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Edible Landscaping


The Case for Native Medicinal Plants in the Landscape

by Todd Lynch In the wellspring of DIY that has made permaculture and edible landscapes household terms, native medicinal plants are outside many conventional conversations about edibles. Although institutions and homeowners rarely consider the value of these plants when weighing their options for a “productive” or self-sustaining landscape, medicinal plants are a valuable landscape resource…

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Three Hardy Additions to the Edible Landscape

by Dan Furman At Cricket Hill Garden, we have sought over our two decades of operation to introduce American gardeners to Chinese tree peonies. In addition to these imperial flowers, we also grow the better-known herbaceous and newer intersectional hybrid peonies. In recent years I have worked to expand our offerings of interesting edible landscape…

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Pink Pearl Apple: An Heirloom Surprise

by Joy Albright-Souza Revised from an article originally published in The Santa Cruz Sentinel, August 2013. Designing edible landscapes is a privilege. During the design process for an edible garden I am often asked what I enjoy most in my own garden. While there are a number of possible answers, when the subject is apples, I…

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Growing Permaculture at Greenfield Community College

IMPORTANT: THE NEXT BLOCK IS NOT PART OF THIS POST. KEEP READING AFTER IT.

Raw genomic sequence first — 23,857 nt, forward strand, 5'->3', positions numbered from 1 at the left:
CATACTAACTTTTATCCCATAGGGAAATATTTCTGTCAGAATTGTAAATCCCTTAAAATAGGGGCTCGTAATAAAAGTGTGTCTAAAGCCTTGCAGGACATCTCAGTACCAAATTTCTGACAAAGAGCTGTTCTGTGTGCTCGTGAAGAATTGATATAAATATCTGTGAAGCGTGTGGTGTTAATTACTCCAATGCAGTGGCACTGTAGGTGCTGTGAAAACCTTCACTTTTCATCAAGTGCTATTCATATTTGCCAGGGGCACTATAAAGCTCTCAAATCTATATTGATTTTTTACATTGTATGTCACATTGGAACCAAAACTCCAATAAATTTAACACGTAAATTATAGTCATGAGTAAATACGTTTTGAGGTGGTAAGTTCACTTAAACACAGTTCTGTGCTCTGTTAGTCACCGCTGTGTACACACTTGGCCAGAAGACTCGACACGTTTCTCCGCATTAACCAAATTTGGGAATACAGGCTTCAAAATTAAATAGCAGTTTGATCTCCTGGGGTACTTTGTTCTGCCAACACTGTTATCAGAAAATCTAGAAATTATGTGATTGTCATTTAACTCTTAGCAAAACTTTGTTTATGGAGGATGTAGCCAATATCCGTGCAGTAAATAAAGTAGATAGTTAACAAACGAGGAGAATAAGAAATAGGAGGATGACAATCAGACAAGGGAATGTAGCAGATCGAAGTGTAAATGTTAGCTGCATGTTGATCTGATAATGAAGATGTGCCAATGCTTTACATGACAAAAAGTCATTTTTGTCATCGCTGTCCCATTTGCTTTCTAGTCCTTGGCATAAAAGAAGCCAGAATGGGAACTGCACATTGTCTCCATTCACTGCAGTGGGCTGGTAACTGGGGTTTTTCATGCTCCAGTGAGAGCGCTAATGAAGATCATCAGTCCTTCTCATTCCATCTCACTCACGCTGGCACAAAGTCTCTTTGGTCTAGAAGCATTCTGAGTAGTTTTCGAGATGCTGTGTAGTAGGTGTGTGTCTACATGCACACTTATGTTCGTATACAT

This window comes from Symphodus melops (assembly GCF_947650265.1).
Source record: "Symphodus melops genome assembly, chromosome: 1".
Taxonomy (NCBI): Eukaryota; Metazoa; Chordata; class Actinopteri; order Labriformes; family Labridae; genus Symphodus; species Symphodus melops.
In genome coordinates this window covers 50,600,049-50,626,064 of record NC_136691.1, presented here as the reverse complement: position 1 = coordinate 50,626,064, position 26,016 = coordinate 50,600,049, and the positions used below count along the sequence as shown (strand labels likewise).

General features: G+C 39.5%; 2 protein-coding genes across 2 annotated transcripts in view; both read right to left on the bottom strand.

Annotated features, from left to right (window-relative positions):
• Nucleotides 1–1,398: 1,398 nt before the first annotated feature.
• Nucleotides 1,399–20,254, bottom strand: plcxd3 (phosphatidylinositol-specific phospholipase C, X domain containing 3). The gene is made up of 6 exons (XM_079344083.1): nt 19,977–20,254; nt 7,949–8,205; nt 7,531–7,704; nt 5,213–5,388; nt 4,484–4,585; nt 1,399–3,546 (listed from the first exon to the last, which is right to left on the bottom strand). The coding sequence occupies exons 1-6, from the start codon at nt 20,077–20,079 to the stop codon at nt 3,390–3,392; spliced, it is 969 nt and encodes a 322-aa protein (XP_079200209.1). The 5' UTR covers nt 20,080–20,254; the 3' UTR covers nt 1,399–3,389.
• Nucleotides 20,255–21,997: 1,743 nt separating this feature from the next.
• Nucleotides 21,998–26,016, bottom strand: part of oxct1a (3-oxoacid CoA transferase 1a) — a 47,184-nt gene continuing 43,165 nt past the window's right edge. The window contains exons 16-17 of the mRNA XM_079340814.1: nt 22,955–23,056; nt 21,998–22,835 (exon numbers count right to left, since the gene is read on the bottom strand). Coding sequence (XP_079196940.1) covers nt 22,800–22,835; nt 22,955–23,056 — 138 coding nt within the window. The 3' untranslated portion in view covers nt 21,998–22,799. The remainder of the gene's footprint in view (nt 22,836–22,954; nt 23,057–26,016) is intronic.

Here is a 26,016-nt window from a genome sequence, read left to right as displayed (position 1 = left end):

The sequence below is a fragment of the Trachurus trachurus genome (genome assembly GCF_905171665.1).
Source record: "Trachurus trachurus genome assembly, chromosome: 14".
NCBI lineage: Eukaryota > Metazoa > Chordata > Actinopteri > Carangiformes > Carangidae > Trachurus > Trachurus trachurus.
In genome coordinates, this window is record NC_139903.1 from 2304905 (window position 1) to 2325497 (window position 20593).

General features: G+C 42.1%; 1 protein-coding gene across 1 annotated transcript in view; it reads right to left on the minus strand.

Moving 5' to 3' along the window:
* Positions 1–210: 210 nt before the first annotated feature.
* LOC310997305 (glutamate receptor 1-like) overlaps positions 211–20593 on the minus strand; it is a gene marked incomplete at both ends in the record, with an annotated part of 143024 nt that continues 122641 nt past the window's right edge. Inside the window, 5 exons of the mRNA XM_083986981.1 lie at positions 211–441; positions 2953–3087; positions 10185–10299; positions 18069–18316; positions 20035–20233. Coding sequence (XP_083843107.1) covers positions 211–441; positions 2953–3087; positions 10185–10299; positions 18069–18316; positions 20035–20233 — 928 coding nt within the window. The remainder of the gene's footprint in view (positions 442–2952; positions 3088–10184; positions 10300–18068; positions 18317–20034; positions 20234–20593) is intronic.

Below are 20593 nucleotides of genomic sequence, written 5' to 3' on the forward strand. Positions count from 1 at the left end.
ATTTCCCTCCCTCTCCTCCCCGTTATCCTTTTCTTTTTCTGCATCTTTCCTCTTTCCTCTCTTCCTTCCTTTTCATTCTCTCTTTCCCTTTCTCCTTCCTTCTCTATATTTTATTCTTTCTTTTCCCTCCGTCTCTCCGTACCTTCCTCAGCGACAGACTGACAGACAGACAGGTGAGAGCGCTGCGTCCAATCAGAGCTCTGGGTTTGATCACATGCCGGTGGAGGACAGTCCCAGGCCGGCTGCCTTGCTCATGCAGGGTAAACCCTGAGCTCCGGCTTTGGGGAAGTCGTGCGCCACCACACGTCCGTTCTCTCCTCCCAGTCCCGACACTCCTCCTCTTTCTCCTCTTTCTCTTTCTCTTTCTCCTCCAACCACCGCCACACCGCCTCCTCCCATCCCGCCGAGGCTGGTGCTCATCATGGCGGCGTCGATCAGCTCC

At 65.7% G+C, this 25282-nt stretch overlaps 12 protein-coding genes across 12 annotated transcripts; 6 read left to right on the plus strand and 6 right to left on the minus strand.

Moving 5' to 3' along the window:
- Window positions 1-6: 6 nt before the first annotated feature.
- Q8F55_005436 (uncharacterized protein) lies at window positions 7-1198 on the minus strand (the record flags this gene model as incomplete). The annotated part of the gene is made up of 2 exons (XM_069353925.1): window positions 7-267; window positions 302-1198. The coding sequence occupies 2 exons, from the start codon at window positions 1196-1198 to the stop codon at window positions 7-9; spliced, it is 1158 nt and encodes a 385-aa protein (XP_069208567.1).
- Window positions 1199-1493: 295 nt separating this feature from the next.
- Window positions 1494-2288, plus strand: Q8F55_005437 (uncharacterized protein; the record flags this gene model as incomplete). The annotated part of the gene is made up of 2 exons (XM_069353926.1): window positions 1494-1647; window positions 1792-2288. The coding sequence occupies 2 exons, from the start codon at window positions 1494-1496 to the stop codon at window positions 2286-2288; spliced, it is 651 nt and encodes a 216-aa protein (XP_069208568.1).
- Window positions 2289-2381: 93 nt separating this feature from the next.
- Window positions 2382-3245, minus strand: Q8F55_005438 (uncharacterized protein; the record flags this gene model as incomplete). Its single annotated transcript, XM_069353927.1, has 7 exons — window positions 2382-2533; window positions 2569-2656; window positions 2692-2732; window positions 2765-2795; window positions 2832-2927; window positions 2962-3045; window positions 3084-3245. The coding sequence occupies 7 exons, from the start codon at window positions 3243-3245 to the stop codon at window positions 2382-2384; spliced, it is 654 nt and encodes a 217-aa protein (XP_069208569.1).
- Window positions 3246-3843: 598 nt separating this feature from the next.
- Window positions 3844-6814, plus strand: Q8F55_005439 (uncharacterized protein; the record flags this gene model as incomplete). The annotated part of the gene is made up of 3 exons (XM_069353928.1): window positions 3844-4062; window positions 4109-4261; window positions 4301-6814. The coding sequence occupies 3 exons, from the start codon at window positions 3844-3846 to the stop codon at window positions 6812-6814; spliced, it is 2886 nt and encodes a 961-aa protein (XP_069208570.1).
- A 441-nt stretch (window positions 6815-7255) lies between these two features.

by Shannon Dry and Abrah Jordan Dresdale Permaculture can be explained as a two-step practice: 1) observing the beneficial relationships, patterns, and processes found in ecosystems, and then, 2) mimicking those relationships in the design of systems that meet human needs equitably while regenerating the land. The student initiated and implemented permaculture garden at Greenfield…

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Patty Laughlin Integrates Edibles into Every Project

by Kathy Litchfield A version of this article first appeared as a post on the NOFA AOLCP website. Every landscape Patty Laughlin plants has at least one low-bush blueberry. She considers the blueberry a “gateway fruit” as it is low maintenance, easy to grow and delicious, and seems to quickly lead to a client’s discovery…

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Fruit in the Landscape

by Allison Houghton Fruit has traditionally been in gardens or orchards separate from the yard, but this does not have to be the case. Many perennial fruits do well in the landscape and can fit in as ornamental plants. As you prune, mulch, fertilize, and maintain your landscape, why not use edibles to give you…

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